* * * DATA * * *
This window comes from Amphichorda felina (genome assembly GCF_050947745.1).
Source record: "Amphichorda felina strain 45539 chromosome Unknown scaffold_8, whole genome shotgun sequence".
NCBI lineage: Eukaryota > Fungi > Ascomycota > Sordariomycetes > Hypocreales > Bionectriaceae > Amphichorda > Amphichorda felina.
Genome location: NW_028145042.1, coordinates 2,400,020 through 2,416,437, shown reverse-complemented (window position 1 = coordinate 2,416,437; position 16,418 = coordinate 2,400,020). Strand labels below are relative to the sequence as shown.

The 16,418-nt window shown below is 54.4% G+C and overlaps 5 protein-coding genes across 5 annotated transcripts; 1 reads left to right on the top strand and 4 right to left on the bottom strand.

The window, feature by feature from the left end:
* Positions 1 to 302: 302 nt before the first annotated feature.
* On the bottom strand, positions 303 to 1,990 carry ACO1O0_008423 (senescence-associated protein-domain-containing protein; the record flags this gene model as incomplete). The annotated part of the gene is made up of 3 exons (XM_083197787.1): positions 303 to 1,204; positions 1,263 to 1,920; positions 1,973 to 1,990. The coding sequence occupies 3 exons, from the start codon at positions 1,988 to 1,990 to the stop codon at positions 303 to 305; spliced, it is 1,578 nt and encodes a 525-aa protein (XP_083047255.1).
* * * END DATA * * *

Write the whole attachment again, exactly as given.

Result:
This window comes from Amphichorda felina (genome assembly GCF_050947745.1).
Source record: "Amphichorda felina strain 45539 chromosome Unknown scaffold_8, whole genome shotgun sequence".
NCBI lineage: Eukaryota > Fungi > Ascomycota > Sordariomycetes > Hypocreales > Bionectriaceae > Amphichorda > Amphichorda felina.
Genome location: NW_028145042.1, coordinates 2,400,020 through 2,416,437, shown reverse-complemented (window position 1 = coordinate 2,416,437; position 16,418 = coordinate 2,400,020). Strand labels below are relative to the sequence as shown.

The 16,418-nt window shown below is 54.4% G+C and overlaps 5 protein-coding genes across 5 annotated transcripts; 1 reads left to right on the top strand and 4 right to left on the bottom strand.

The window, feature by feature from the left end:
* Positions 1 to 302: 302 nt before the first annotated feature.
* On the bottom strand, positions 303 to 1,990 carry ACO1O0_008423 (senescence-associated protein-domain-containing protein; the record flags this gene model as incomplete). The annotated part of the gene is made up of 3 exons (XM_083197787.1): positions 303 to 1,204; positions 1,263 to 1,920; positions 1,973 to 1,990. The coding sequence occupies 3 exons, from the start codon at positions 1,988 to 1,990 to the stop codon at positions 303 to 305; spliced, it is 1,578 nt and encodes a 525-aa protein (XP_083047255.1).